Court case highlights the reality of domestic abuse
The recent Haywood County murder trial is a stark reminder of the tragic results domestic abuse can cause.
Amanda Smith Morrow was described by her family as a happy seventh-grade math teacher who loved watching her teenage son play sports and spending time with her very supportive family.
In 2009, she fell deeply in love with Michael David Morrow, who she married after only five months. It wasn’t long before the revolving door of abuse began and after 22 months of marriage, she wanted to file for divorce. But on the night of Oct. 16, 2010, he tragically took her life.
One of Morrow’s ex-wives Lauren Burress, who bravely took the stand and spoke of his abuse, recognized she needed to escape the situation only after he choked her until she passed out and threatened to kill her.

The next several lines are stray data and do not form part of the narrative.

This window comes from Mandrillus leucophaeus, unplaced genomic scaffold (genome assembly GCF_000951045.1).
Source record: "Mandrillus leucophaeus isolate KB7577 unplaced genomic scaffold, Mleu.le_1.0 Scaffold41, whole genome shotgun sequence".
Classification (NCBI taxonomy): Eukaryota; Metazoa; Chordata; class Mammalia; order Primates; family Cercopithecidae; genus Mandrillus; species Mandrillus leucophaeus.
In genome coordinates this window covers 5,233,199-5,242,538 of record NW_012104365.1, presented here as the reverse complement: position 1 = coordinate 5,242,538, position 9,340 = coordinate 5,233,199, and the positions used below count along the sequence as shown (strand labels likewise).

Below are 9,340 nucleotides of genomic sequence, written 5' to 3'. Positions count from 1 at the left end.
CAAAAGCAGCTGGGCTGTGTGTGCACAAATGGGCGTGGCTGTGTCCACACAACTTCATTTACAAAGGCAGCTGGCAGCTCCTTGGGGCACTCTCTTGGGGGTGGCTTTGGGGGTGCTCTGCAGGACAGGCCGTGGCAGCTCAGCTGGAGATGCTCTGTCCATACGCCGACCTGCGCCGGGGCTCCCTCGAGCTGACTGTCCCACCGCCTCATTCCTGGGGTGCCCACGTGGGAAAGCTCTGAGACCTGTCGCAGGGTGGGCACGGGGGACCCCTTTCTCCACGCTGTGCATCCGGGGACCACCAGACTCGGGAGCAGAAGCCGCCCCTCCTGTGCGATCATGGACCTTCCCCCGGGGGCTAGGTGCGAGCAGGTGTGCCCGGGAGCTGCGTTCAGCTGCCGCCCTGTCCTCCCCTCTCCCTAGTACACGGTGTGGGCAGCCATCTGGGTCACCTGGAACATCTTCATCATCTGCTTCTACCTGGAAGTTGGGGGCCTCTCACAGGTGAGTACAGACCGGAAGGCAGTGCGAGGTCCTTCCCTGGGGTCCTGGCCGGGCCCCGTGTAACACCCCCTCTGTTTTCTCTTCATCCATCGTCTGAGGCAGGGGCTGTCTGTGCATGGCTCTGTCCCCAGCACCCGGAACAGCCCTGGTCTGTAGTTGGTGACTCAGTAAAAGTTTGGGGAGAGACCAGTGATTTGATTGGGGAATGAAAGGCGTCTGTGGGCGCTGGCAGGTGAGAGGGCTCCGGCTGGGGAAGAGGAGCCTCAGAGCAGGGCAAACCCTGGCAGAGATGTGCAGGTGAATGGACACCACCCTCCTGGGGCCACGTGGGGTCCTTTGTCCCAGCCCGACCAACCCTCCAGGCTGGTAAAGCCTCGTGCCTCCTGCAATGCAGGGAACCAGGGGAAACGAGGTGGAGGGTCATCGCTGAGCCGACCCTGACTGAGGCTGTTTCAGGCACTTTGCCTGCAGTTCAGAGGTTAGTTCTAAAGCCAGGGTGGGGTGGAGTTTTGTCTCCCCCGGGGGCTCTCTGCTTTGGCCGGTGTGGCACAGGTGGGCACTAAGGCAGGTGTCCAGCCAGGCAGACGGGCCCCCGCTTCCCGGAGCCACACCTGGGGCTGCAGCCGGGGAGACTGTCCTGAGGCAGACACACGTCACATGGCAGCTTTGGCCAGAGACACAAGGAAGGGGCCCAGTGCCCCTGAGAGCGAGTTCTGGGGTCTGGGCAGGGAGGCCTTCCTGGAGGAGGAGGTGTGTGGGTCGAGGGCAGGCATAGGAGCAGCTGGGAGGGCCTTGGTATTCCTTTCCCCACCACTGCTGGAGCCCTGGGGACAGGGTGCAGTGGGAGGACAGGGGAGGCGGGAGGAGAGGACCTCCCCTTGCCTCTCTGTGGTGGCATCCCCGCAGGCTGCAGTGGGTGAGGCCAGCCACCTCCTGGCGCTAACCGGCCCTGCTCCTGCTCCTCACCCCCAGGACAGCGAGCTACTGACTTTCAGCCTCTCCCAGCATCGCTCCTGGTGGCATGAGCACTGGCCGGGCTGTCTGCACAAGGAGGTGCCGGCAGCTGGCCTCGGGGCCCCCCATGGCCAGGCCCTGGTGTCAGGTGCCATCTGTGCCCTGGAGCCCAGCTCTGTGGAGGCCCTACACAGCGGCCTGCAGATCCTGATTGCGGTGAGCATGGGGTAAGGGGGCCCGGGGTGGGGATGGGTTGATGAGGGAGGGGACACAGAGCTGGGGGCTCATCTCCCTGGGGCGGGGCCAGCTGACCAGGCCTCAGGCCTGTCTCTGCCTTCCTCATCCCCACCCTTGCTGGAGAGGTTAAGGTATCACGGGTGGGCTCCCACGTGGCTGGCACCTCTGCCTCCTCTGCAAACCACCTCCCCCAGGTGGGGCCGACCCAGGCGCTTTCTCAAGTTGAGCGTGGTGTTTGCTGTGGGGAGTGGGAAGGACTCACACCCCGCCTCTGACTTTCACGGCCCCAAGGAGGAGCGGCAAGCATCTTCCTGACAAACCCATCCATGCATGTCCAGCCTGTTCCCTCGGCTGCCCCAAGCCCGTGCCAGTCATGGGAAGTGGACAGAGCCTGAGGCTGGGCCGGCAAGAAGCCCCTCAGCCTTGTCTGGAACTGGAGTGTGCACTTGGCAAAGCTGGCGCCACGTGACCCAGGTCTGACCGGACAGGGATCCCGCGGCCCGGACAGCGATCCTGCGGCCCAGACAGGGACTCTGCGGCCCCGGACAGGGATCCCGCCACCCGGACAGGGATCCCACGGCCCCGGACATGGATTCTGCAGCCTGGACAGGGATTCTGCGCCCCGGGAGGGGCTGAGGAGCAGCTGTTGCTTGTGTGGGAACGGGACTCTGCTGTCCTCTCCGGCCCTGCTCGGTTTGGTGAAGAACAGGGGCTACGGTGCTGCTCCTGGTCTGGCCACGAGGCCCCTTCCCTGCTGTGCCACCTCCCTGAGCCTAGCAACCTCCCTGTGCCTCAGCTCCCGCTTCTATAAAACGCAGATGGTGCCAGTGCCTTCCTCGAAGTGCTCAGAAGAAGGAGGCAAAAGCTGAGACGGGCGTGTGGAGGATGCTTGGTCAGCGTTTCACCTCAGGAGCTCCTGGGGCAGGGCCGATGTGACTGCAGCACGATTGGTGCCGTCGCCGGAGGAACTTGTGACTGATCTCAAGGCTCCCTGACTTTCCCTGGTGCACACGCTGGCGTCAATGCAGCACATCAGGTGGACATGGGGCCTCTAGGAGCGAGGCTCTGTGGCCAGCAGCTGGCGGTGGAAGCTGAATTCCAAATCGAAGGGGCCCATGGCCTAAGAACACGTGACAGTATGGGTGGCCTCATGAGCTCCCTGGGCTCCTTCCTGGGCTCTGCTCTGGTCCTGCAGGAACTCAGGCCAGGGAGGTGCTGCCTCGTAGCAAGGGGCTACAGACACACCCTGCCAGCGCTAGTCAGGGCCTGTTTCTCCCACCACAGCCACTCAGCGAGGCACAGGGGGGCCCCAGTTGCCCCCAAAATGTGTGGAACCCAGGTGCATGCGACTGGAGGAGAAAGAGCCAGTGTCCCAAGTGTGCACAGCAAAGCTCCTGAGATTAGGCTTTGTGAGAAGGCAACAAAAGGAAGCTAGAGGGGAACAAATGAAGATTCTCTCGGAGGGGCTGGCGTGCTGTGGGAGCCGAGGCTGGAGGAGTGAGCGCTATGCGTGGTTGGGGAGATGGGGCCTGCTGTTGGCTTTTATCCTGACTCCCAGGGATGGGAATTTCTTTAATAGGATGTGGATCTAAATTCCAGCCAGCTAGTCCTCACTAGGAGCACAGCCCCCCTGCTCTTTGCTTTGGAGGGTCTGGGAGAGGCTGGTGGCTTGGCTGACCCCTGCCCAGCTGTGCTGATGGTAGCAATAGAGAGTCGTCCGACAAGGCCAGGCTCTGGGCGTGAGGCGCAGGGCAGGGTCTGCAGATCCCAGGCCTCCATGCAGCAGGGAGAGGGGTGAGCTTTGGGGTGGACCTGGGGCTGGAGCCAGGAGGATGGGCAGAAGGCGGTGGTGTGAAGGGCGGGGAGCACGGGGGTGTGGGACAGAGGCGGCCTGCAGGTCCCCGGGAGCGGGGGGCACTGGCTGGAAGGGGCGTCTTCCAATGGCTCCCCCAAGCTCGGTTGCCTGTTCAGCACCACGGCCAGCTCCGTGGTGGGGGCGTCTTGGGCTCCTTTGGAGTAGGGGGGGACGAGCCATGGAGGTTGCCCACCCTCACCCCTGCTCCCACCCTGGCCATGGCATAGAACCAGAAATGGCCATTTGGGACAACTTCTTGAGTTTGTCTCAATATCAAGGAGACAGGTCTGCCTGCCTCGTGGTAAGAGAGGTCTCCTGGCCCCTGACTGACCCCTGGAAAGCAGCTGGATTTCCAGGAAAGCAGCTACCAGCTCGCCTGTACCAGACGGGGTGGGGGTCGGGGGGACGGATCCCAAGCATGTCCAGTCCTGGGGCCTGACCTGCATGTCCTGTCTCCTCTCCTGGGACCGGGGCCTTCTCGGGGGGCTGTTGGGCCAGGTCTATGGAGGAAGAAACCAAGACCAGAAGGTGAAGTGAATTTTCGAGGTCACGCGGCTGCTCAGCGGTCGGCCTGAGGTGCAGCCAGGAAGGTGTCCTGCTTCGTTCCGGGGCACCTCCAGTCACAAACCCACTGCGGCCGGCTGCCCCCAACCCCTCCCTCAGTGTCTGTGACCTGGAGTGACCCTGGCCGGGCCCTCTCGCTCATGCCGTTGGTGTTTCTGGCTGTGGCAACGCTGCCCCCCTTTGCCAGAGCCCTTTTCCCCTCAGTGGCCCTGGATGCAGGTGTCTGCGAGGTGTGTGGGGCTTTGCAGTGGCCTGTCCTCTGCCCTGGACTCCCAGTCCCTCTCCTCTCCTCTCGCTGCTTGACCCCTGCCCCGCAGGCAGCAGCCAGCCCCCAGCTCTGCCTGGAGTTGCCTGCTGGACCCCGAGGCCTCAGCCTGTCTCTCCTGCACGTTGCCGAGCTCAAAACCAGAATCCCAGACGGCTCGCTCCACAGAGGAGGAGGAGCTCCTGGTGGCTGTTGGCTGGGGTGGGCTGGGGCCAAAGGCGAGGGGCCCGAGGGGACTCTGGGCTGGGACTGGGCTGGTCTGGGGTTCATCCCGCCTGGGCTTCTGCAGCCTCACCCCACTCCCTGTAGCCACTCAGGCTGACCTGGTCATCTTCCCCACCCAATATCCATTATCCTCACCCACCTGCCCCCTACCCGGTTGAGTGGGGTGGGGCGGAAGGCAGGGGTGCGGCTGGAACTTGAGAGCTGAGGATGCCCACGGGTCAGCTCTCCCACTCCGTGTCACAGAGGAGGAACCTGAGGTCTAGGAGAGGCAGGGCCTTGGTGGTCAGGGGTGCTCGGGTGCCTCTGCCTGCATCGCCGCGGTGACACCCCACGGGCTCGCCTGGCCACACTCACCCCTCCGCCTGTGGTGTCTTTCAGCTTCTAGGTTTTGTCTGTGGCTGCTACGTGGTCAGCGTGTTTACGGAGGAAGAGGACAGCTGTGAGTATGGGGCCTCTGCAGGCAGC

She described him as jealous, narcissistic and controlling — all of which are red flags for abuse. But leaving him was not enough to save Amanda, who was his next wife and victim.
Many wonder why someone would stay in an abusive relationship, but according to REACH, the abuser creates a cycle of power and control that can be hard to escape. The abuser can manipulate, isolate and make the victim feel like things will eventually get better.
Many women may not believe they have the power to take control of a situation the way Burress did, but they can. In North Carolina, victims of domestic violence have the right to take legal action to end the abuse. That includes filing misdemeanor charges and taking out domestic violence protection orders.
For those who are facing abusive situations, REACH of Haywood County has a comprehensive program that can help. The organization is available around the clock at 456-7898, or via email at firstname.lastname@example.org.